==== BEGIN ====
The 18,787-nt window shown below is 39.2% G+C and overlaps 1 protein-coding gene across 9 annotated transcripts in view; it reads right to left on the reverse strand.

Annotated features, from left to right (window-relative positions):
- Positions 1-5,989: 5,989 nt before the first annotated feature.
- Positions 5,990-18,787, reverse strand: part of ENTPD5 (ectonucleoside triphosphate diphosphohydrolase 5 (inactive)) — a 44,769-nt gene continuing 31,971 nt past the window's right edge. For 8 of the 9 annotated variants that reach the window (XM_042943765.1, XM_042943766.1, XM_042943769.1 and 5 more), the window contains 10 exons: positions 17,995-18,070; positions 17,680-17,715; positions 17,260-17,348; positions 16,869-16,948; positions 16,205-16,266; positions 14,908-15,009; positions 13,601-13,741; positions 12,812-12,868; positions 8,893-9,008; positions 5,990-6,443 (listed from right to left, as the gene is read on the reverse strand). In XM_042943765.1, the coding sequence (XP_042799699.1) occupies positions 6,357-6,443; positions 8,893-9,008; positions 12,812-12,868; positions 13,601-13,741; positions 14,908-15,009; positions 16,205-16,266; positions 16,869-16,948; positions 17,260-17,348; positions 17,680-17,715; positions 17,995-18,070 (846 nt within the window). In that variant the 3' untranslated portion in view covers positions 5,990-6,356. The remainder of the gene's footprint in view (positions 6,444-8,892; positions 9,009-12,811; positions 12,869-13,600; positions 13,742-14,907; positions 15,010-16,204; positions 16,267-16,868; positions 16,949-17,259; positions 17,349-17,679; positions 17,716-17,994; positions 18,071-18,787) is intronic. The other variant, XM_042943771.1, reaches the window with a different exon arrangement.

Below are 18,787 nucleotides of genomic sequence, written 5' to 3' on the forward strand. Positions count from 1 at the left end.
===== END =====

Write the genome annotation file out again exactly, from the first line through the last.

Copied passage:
The 18,787-nt window shown below is 39.2% G+C and overlaps 1 protein-coding gene across 9 annotated transcripts in view; it reads right to left on the reverse strand.

Annotated features, from left to right (window-relative positions):
- Positions 1-5,989: 5,989 nt before the first annotated feature.
- Positions 5,990-18,787, reverse strand: part of ENTPD5 (ectonucleoside triphosphate diphosphohydrolase 5 (inactive)) — a 44,769-nt gene continuing 31,971 nt past the window's right edge. For 8 of the 9 annotated variants that reach the window (XM_042943765.1, XM_042943766.1, XM_042943769.1 and 5 more), the window contains 10 exons: positions 17,995-18,070; positions 17,680-17,715; positions 17,260-17,348; positions 16,869-16,948; positions 16,205-16,266; positions 14,908-15,009; positions 13,601-13,741; positions 12,812-12,868; positions 8,893-9,008; positions 5,990-6,443 (listed from right to left, as the gene is read on the reverse strand). In XM_042943765.1, the coding sequence (XP_042799699.1) occupies positions 6,357-6,443; positions 8,893-9,008; positions 12,812-12,868; positions 13,601-13,741; positions 14,908-15,009; positions 16,205-16,266; positions 16,869-16,948; positions 17,260-17,348; positions 17,680-17,715; positions 17,995-18,070 (846 nt within the window). In that variant the 3' untranslated portion in view covers positions 5,990-6,356. The remainder of the gene's footprint in view (positions 6,444-8,892; positions 9,009-12,811; positions 12,869-13,600; positions 13,742-14,907; positions 15,010-16,204; positions 16,267-16,868; positions 16,949-17,259; positions 17,349-17,679; positions 17,716-17,994; positions 18,071-18,787) is intronic. The other variant, XM_042943771.1, reaches the window with a different exon arrangement.

Below are 18,787 nucleotides of genomic sequence, written 5' to 3' on the forward strand. Positions count from 1 at the left end.